10. "Marital life cannot be easily represented in art because it is thesmall, invisible, quotidian growth of the day-to-day, whereoutwardly nothing happens. Romantic love is like a generalwho knows how to conquer but not how to govern once thelast shot is fired. Unlike the aesthete, who knows how to 'killtime' , married people master time without killing it. Maritaltime is about the wise use and governance of time, settingone's hands to the plough of the day-to-day."
Author: John D. Caputo
11. "[The book, Anna Karenina, is] a mirror held up to the real, grimy, quotidian interactions of married life, of which romance is little more than a passing mood: marriage, that slippery social contract that, if it works at all, depends more on indulgent disconnection than on some kind of sacred accord."
Author: Kate Moses
12. "There is one province in which, sooner or later, virtually everyone gets dealt a leading role--hero, heroine, or villain.... Unlike the slight implications of quotidian dilemmas that confront the average citizen in other areas of life ... the stakes in this realm could not be higher. For chances are that at some point along the line you will hold in your hands another person's heart. There is no greater responsibility on the planet. However you contend with this fragile organ, which pounds or seizes in accordance with your caprice, will take your full measure."
Author: Lionel Shriver
13. "The life changing seems always bracketed by the mundane. The quotidian wrapped around the profound, like plain brown paper concealing the emotional version of an improvised explosive device. Then, in a single interminable moment, when we discover the bomb, absolutely everything changes. But when we recall it from our now forever-changed lives, when we start with the plain brown wrapping, it looks like every other package, every other morning, every other walk."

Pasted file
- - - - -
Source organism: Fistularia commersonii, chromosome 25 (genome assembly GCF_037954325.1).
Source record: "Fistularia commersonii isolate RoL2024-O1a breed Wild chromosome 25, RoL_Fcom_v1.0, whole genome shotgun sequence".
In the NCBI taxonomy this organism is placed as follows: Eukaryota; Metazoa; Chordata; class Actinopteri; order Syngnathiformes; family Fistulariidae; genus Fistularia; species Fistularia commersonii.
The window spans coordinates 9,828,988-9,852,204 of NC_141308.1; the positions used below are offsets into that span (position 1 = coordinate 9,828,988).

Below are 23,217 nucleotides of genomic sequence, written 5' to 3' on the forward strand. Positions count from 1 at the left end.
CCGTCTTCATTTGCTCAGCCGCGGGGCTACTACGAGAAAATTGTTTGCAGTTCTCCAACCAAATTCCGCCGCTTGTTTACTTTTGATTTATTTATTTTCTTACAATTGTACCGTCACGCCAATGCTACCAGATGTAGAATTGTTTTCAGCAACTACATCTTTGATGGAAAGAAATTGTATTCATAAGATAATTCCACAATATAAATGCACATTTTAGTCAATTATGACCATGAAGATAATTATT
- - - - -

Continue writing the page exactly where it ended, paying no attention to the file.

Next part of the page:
Author: Nadia Bolz Weber
14. "Later, when his desires had been satisfied, he slept in an odorous whorehouse, snoring lustily next to an insomniac tart, and dreamed. He could dream in seven languages: Italian, Spanic, Arabic, Persian, Russian, English and Portughese. He had picked up languages the way most sailors picked up diseases; languages were his gonorrhea, his syphilis, his scurvy, his ague,his plague. As soon as he fell asleep half the world started babbling in his brain, telling wondrous travelers' tales. In this half-discovered world every day brought news of fresh enchantments. The visionary, revelatory dream-poetry of the quotidian had not yet been crushed by blinkered, prosy fact. Himself a teller of tales, he had been driven out of his door by stories of wonder, and by one in particular, a story which could make his fortune or else cost him his life."
Author: Salman Rushdie
15. "I am by nature an inward man, he said silently into the disconnected phone. I have struggled, in my fashion, to find my way towards an appreciation of the high things, towards a small measure of fineness. On good days I felt it was within my grasp, somewhere within me, somewhere within. But it eluded me. I have become embroiled, in things, in the world and in its messes, and I cannot resist. The grotesque has me, as before the quotidian had me, in its thrall"
Author: Salman Rushdie
16. "This is how people behave when their dailiness is destroyed, when for a few moments they see, plain and unadorned, one of the great shaping forces of life. Calamity fixes them with her mesmeric eye, and they begin to scoop and paw at the rubble of their days, trying to pluck the memory of the quotidian - a toy, a book, a garment, even a photograph - from the garbage heaps of the irretrievable, of their overwhelming loss."
Author: Salman Rushdie
17. "I've been intrigued by 'Le Monde' ever since work took me to Paris once, and I noted that on a day when there was some huge worldwide story, the paper led its front page on some cabinet changes in Turkey. It implied a magnificent disdain for the quotidian folderol of mere news."
Author: Simon Hoggart

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Sometimes we try to hard to be something we are not, perhaps being ourselves is harder than we think."
Author: Carol Brearley